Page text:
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Coles Phinizy
March 17, 1969
The most lackadaisical and recognizable of U.S. fans are two blimps which lazily gate-crash virtually every top sports event in the country. They may even appear at a concert or drop in at your company picnic
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March 17, 1969

Go-go Slow

The most lackadaisical and recognizable of U.S. fans are two blimps which lazily gate-crash virtually every top sports event in the country. They may even appear at a concert or drop in at your company picnic

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"We're five miles southeast of the airport at 200 feet," Esh reports.

"You're at what altitude?" the tower asks incredulously.

"We're at 200 feet," Esh repeats. "We would like to proceed through your zone northbound along the beach."

"Roger," the tower answers. "That is approved."

As the blimp moves through the Fort Lauderdale control zone, back in Miami Mr. Albert Royce, president of the Royce Chemical Company of East Rutherford, N.J., is seated aboard a 727 jet, ready for takeoff and fully confident that, in almost no time at all, the plane will carry him to a safe landing in either Newark or Havana. As Royce's jet roars into the sky, 20 miles to the northeast, Marcia Esh, the wife of Goodyear Pilot Dick Esh, is motoring with her 2�-year-old daughter Melissa up Florida's Sunshine State Parkway in a sassy red Chevrolet Impala Super Sport. Even if little Melissa dawdles as usual over lunch, Marcia is confident that she will get to Jacksonville well before her husband Dick gets down out of the sky in the poky blimp.

One hour later, Marcia Esh has covered 60 miles in her Chevrolet. In the same period National Airlines has carried passenger Albert Royce 560 miles, and the spaceship Apollo has brought Astronauts Borman, Lovell and Anders 3,950 miles closer to home. In the same hour the blimp Mayflower has crawled 29 miles up the Florida coast.

Although in spirit it is a gypsy, a blimp possesses some of the ingrained reluctance of an ordinary jackass and the stubbornness of an Andean llama. There is no way, simply no way, of making it go faster or of making it carry more than it is accustomed to carry. The blimp Mayflower is 160 feet long and has a maximum diameter of 51 feet. Under usual conditions, the 147,300 cubic feet of helium in its envelope can lift about 9,200 pounds. Since the envelope itself, and the cabin slung under it, plus the two 150-horsepower engines and all the fixed instrumentation and other essentials weigh about 7,700 pounds, the useful lift of the huge beast is 1,600 pounds at most.

Pilot Joe Whelan, adequately dressed for flying, weighs 230 pounds, and Pilot Dick Esh weighs 170. The weight allowance remaining for fuel, baggage and passengers, therefore, is about 1,200 pounds. On the journey to Jacksonville, Whelan and Esh had one nonpaying passenger aboard: 28-year-old James Newcombe, a former third-string University of Georgia football player, who is employed by Goodyear as advance planner and field manager of the Mayflower. Although Jim Newcombe has the same sort of uncontained zeal for blimping that devout Moslems have for Mecca, he unfortunately weighs 220 pounds. Because there was also about 200 pounds of excess baggage aboard, the Mayflower was obliged to leave Miami with only 125 gallons (roughly 750 pounds) of gasoline in her tank—not enough to make it safely to Jacksonville without a fuel stop at Fort Pierce.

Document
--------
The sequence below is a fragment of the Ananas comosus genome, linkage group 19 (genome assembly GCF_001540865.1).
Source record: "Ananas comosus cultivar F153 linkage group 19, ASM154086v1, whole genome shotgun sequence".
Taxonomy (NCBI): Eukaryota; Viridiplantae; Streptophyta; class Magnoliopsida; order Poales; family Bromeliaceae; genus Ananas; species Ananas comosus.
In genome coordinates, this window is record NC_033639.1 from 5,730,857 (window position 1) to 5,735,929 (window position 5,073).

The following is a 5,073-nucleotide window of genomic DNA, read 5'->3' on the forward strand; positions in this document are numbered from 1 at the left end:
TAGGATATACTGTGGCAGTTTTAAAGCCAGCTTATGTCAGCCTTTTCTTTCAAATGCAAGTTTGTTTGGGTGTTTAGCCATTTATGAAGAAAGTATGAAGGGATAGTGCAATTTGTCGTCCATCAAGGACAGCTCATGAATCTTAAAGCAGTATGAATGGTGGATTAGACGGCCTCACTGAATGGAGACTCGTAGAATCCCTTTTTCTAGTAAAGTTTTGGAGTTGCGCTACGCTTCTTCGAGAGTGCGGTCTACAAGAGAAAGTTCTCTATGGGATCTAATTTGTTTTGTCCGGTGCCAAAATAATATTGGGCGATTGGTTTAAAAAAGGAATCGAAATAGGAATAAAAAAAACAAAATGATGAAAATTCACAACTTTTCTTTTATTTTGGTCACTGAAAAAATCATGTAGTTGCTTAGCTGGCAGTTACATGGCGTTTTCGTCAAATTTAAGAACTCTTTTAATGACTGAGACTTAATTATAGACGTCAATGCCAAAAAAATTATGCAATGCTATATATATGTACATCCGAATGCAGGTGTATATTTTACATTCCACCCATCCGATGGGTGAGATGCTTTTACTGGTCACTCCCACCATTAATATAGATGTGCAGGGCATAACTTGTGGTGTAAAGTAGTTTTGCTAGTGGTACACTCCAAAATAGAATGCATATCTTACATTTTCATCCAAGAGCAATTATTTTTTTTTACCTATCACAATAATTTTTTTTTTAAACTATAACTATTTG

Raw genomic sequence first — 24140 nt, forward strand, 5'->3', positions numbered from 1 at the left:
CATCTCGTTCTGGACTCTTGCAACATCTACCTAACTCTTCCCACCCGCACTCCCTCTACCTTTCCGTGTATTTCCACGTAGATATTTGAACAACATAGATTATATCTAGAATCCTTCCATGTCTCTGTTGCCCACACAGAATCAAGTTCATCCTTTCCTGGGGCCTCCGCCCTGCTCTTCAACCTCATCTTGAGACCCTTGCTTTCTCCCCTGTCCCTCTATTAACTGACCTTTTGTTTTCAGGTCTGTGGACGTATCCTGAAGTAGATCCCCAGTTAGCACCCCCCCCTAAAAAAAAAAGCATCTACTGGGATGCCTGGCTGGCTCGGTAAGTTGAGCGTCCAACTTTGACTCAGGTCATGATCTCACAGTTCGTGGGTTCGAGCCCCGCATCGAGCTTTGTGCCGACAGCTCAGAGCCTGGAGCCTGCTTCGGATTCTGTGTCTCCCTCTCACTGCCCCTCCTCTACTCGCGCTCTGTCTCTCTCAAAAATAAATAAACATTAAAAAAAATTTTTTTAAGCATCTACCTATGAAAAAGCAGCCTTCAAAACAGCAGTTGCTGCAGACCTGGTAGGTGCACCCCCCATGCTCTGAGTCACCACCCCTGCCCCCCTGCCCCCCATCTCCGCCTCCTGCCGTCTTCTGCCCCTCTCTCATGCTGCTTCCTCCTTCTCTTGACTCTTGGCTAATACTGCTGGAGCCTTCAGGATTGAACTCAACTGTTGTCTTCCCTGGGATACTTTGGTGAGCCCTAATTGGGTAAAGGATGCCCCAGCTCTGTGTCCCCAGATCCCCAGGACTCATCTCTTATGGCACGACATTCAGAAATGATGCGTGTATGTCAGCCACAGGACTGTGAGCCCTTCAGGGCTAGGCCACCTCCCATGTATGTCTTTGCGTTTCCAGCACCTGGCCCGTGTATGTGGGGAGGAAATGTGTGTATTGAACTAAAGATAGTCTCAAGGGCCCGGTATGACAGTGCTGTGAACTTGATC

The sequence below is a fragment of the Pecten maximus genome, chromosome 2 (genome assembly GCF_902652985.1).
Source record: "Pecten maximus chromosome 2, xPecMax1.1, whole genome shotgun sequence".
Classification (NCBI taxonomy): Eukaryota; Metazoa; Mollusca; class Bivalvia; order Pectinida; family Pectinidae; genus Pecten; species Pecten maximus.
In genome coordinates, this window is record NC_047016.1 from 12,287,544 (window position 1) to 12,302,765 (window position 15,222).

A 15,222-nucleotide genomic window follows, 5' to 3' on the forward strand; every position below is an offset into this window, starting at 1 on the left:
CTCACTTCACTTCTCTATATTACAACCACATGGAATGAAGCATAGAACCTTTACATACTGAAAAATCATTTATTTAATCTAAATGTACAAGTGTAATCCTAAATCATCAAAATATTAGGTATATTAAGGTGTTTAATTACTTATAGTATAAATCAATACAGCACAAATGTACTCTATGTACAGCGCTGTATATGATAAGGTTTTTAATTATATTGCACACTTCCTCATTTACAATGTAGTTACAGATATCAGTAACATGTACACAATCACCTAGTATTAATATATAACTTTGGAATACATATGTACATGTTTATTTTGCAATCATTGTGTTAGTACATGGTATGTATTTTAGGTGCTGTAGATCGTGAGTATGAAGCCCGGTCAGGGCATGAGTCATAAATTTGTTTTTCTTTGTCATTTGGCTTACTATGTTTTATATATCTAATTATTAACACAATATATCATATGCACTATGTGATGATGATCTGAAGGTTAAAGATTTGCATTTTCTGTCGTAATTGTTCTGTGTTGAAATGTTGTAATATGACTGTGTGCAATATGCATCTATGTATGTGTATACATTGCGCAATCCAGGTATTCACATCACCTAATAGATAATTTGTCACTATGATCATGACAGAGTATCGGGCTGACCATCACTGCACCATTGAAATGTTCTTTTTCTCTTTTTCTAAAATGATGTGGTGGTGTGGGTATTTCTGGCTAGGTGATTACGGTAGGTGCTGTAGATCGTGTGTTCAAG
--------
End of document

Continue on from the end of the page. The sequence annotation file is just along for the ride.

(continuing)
In this miraculous age, when a run-of-the-mill, 48-ton commercial superjet can carry more than 14 tons of paying passengers and luggage, why, for heaven's sake, is the Goodyear Tire and Rubber Company still fooling around with slow gasbags that carry so little and cost $600,000 a year to operate?

Why? Because there is a great deal of value to be derived from displaying a very large and very appealing object that moves very slowly in an age when everything else is going so fast that it is little more than a blur. Although by comparison to everything else traveling through the air, the Goodyear blimp is truly a featherweight of mediocre ability, it packs quite a wallop emotionally. By its very shape and easy manner in the sky the blimp suggests contentment to people who in this frantic day have almost forgotten how good it is simply to loiter and linger. As long as there is a blimp in the sky, people will be waving up at it, photographing it and wanting to ride in it. On the losing side of football stadiums, gloomy spectators will glance up to the blimp for solace and reassurance. Winners will see it as a serene omen. And as long as people feel that way, the name Goodyear will be unforgettable.

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